9. FN99 According to Kreisel, the appearance of imagination in Maimonides’ legal writings is meant to uphold the distinctiveness of Mosaic prophecy. He finds “this shift in focus” to imagination in part 2 “surprising.” Howard Kreisel, Prophecy: The History of an Idea in Medieval Jewish Philosophy (Dordrecht: Kluwer Academic Publishers, 2001), 241–2.
10. FN1010 José Faur, Homo Mysticus: A Guide to Maimonides’ “Guide for the Perplexed” (Syracuse: Syracuse University Press, 1999), 71, cf. 73.
11. FN1111 All quotations of the Guide are reproduced from The Guide of the Perplexed, trans. Shlomo Pines (Chicago: University of Chicago Press, 1963).
12. FN1212 Maimonides himself does not use the term “common sense.” It belongs to the psychology of Avicenna and is understood to be that first internal sense that receives sense impression and conveys it to the imagination. Its appearance in Maimonides is inferred by Harry Austryn Wolfson, “Maimonides on the Internal Senses,” in Studies in the History of Philosophy and Religion, vol. 1, ed. Isadore Twersky and George H. Williams (Cambridge, MA: Harvard University Press, 1973), 348–9.
13. FN1313 Richard Walzer, Al-Farabi on the Perfect State: A Revised Text with Introduction, Translation, and Commentary (Oxford: Oxford University Press, 1985), 414.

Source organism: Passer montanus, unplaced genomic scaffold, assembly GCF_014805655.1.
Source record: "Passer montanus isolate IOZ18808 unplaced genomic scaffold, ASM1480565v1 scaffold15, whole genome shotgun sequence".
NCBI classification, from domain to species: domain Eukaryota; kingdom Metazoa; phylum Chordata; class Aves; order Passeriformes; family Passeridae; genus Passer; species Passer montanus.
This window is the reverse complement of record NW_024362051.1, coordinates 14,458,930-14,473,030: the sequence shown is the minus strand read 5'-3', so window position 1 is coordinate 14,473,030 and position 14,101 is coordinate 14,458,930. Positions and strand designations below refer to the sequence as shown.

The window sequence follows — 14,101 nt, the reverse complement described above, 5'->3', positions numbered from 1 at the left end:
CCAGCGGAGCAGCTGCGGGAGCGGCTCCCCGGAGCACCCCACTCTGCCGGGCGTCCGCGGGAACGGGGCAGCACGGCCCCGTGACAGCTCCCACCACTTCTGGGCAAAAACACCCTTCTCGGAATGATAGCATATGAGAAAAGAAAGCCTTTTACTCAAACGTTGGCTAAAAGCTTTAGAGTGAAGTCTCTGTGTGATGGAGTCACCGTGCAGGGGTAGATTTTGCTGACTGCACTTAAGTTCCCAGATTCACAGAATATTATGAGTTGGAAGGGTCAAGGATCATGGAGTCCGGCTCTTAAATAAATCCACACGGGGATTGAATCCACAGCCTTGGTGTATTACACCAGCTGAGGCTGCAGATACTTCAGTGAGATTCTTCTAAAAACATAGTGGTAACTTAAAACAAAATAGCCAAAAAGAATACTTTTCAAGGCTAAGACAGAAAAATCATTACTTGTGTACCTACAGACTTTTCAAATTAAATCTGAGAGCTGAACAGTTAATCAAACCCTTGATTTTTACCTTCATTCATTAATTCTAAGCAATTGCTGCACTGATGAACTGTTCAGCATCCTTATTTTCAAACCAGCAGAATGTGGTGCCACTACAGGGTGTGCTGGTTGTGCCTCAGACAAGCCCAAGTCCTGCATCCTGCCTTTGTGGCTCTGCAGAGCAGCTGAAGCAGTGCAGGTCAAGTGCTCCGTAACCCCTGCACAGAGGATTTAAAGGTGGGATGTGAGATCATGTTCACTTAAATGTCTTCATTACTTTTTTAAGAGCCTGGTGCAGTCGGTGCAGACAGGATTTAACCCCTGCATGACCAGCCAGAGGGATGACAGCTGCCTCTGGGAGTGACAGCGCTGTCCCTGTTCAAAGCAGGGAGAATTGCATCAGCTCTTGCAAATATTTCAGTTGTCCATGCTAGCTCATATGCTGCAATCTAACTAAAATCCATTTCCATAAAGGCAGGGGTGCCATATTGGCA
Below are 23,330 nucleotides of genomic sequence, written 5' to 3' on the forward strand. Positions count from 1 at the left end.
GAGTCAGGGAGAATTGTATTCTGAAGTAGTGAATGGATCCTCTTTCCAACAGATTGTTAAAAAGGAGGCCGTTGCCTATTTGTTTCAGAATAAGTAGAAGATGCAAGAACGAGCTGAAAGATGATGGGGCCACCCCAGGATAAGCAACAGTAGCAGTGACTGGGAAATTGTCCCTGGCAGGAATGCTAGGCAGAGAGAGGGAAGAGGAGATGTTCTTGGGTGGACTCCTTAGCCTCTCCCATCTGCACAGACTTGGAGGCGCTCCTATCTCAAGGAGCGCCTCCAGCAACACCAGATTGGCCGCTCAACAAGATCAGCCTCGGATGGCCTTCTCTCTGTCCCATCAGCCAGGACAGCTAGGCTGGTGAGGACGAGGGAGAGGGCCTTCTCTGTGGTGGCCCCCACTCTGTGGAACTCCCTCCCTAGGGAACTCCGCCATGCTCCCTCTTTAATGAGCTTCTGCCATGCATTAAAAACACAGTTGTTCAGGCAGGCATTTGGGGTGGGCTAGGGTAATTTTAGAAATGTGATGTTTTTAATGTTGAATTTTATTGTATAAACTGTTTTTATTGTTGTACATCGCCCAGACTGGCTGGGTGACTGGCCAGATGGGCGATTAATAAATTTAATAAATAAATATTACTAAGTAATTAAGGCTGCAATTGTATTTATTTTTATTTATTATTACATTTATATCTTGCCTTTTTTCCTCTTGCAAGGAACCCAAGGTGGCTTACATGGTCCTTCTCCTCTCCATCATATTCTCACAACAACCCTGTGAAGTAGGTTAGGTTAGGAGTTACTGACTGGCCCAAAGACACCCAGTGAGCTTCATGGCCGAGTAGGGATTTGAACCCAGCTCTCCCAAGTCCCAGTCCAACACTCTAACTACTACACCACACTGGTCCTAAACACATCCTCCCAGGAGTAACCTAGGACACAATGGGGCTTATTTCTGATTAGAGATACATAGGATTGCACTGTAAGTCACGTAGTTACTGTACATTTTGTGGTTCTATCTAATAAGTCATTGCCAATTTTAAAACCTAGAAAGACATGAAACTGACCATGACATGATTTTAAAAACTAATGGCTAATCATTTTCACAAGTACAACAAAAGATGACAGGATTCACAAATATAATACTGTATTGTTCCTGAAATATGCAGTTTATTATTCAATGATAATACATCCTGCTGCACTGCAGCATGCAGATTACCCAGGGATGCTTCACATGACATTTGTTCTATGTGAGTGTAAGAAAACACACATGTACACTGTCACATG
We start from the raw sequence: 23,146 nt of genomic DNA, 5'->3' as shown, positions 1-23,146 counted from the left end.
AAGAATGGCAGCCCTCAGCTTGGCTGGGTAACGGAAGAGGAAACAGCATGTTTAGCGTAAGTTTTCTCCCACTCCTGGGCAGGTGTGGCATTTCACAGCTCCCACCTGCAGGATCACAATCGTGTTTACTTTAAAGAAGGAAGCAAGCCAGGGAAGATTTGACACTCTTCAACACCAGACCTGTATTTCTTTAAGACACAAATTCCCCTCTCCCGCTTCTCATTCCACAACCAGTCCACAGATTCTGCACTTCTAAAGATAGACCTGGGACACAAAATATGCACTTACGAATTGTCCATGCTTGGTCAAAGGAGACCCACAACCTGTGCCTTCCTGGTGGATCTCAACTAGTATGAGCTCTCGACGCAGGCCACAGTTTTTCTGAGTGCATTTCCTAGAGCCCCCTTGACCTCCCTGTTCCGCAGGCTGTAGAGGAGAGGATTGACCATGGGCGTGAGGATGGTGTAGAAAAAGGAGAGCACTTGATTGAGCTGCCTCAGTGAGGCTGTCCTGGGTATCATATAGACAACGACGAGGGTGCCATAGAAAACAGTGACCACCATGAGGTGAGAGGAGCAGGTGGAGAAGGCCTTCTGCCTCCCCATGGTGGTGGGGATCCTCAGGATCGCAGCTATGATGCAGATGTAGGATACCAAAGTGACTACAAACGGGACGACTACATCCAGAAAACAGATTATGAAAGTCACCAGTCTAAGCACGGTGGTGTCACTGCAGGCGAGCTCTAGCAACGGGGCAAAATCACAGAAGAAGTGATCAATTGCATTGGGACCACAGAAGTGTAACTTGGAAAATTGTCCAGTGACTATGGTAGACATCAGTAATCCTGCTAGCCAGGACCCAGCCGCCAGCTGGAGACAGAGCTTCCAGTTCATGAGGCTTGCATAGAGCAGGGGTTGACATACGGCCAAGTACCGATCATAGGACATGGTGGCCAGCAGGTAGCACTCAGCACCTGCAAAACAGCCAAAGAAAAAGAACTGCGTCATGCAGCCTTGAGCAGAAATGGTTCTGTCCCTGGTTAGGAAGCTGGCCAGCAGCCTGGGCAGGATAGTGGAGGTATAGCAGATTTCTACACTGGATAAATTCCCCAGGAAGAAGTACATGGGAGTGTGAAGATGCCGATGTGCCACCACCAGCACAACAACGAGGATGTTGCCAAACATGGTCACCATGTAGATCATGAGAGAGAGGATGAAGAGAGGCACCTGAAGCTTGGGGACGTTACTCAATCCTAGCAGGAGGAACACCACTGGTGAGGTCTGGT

14. FN1414 For more on the difference between Maimonides and al-Fārābi, see Kreisel, Prophecy. Maimonides does not mention practical reason. In contrast, al-Fārābi limits the role of reason in prophecy, placing the entire focus on imagination. Maimonides’ theory of prophecy is thus more restricted insofar as Maimonides limits prophecy to those whose theoretical reason, not just their practical reason, is perfect (Kreisel, Prophecy, 245–246).
15. FN1515 All citations of Plato are reproduced from Plato: Complete Works, ed. John M. Cooper (Indianapolis: Hackett Publishing Company, 1997).
16. FN1616 On dreams, divination, and the daimonion, see Mark L. McPheran, The Religion of Socrates (University Park: Pennsylvania State University Press, 1996), 175–85, 195. McPheran argues that Socrates combines “extrarational indicators” (177) with elenctic testing. Dreams provide a minimal “kernel of assured truth” that requires rigorous rational investigation.